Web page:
In the aftermath of the deadly ambush that killed four American soldiers near Tongo Tongo, Niger, we outlined the context and background of U.S. Special Forces in Africa and specifically in Niger, examined what happened during the ambush to the best of our ability, and detailed the attempted rescue mission to repatriate La David Johnson. With new information released by the Department of Defense based upon their 6,000-page investigation into the ambush we now know much more and can examine this firefight in far greater detail.

First, it must be noted that the following analysis has the benefit of hindsight, a massive DOD investigation, and other previous reporting on what happened in Niger on October 4th, 2017. ODA 3212 was on the ground that day and had to make difficult decisions under fire based on what information they had on hand at that moment. Today, we have the luxury of looking at the situation from 20,000 feet while examining all available data. This article bases its commentary around the following video while making additional observations.

From the onset it is worth noting how much of AFRICOM and SOCAFRICA‘s command structure is actually based in Germany rather than on the African continent. Would it make a difference if these structures were located in Africa? Perhaps not, but this demonstrates how far removed they are from the cultures and battlefields that these commands preside over are as they are not even in the same theater of operation.

The Pentagon’s narrative of events holds that ODA 3212 essentially went rogue by submitting a false Concept of Operation (CONOP) form to headquarters for a Key Leader Engagement (KLE) when they actually intended to conduct a Direct Action (DA) raid against a terrorist leader. The fact that the ODA was ambushed after this mission failed to materialize and that the team was ordered to examine an abandoned village where the militant leader was thought to be located by their headquarters renders the Pentagon’s “rogue” team narrative as being the reason for the ambush null and void.

Even if the CONOP submitted did not sufficiently detail the ODA’s planned activities, the team was ambushed while doing what they were directed to do by their higher headquarters, not because they were freelancing or coloring outside the lines. The Pentagon has attempted to link the CONOP to the ambush so that they can defer all responsibility to the low-ranking soldiers on the ground.

When conducting this operation, the ODA and other American personnel on the mission rolled out in light skinned four-wheel drive pickup trucks, rather than heavy up-armored humvees or MRAPs that soldiers typically drive in Iraq or Afghanistan. The reason for this is because of the terrain and sandy ground in Niger. Heavy armored vehicles will sink into the dirt and become immobilized. The ODA was also lightly armed, with only M240 machine guns for support weapons mounted on their trucks. In retrospect, the M2HB .50 caliber machine gun would have been better suited for this mission due to the longer range, greater killing power, and the intimidating effect that it has on the enemy — 60mm mortar systems also could have made a difference in the ensuing firefight.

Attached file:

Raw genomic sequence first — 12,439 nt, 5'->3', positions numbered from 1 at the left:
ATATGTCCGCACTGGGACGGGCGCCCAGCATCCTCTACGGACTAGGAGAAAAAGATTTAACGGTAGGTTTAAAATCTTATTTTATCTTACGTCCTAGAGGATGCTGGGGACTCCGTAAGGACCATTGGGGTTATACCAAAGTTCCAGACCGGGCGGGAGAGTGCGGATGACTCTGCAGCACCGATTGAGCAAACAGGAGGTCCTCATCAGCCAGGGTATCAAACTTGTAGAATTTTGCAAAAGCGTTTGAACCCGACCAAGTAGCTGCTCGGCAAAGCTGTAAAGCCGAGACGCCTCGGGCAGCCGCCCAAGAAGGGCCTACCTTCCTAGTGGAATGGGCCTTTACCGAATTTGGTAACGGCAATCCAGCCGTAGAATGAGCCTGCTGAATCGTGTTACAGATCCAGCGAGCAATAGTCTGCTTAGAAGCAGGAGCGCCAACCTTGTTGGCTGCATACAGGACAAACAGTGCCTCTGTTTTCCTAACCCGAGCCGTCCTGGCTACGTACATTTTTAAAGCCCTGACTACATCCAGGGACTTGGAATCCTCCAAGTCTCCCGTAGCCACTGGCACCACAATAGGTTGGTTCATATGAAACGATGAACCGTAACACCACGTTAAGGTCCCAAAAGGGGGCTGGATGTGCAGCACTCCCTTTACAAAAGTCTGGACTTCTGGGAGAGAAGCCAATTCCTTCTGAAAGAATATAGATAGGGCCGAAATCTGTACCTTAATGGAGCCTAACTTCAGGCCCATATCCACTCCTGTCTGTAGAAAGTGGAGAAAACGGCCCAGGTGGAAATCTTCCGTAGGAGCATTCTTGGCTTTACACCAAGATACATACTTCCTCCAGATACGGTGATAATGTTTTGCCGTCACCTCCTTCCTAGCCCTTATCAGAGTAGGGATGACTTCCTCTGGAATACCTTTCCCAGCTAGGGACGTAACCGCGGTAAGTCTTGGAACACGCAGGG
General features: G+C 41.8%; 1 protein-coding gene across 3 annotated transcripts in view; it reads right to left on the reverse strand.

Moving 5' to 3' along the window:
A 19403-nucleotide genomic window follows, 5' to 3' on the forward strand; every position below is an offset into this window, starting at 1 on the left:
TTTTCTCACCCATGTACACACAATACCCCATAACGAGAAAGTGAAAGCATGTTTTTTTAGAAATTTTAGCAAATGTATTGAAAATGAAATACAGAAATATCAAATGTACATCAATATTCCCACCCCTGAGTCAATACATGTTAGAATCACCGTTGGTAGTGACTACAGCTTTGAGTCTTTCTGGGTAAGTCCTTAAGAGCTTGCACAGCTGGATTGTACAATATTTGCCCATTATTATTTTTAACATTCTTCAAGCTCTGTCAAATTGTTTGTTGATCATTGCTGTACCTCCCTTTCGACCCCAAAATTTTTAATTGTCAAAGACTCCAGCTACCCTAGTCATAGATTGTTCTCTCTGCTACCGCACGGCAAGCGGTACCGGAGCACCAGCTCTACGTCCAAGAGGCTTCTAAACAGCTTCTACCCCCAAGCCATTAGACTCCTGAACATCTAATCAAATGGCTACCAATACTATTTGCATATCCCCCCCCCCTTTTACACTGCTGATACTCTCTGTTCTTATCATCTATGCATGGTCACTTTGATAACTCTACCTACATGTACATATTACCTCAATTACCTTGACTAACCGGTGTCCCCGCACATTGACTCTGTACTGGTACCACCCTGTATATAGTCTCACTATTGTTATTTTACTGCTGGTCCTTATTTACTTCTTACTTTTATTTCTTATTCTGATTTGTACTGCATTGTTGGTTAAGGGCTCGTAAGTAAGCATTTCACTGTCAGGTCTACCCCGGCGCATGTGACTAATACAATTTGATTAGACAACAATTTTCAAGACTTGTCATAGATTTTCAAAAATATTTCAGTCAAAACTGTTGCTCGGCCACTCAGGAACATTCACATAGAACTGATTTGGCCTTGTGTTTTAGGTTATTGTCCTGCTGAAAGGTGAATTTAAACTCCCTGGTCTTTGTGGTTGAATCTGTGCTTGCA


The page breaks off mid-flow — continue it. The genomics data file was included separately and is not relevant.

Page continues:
A virtual recreation of the ambush was presented by DOD to congress and later to the media. This shot shows the convoy’s initial order of movement. American vehicles are blue and Nigerien vehicles are green. | DOD

After failing to locate the High Value Target, ODA 3212 began returning to base but stopped in the village of Tongo Tongo so that their partner force could eat breakfast and recuperate. The ODA used the opportunity to meet with village elders (7:00 mark on the video) while they waited to build some rapport. Around 11:30 in the morning, ODA 3212 and their Nigerien partner force departed Tongo Tongo and soon received small arms fire from the village, which was now behind them. It was not a well-planned coordinated ambush in which the convoy was trapped inside a killzone. The convoy stopped as enemy fighters maneuvered through the wood line and opened fire on them. The ODA reported enemy contact up to their Advanced Operating Base (AOB).

At this point, the M240 gunners laid down a base of fire on the enemy positions while other team members prepared a bold flanking maneuver. These are basic infantry fire and maneuver tactics, which are doctrinally sound. However, there are some lingering questions. The American chosen to lead this flanking maneuver was the ODA’s team leader, captain Micheal Perezoni.

Leading a flanking movement is the type of task falls under the purview of a Non-Commissioned Officer, a sergeant. This is something that any enlisted Special Forces (or infantry) soldier should be able to handle. The team’s captain would normally be expected to remain with the element laying down a base of fire and talking on the radio to coordinate elements. The sergeants rally the troops and fight the enemy. The officer in charge needs to be thinking several steps ahead and planning what the team will need to do next.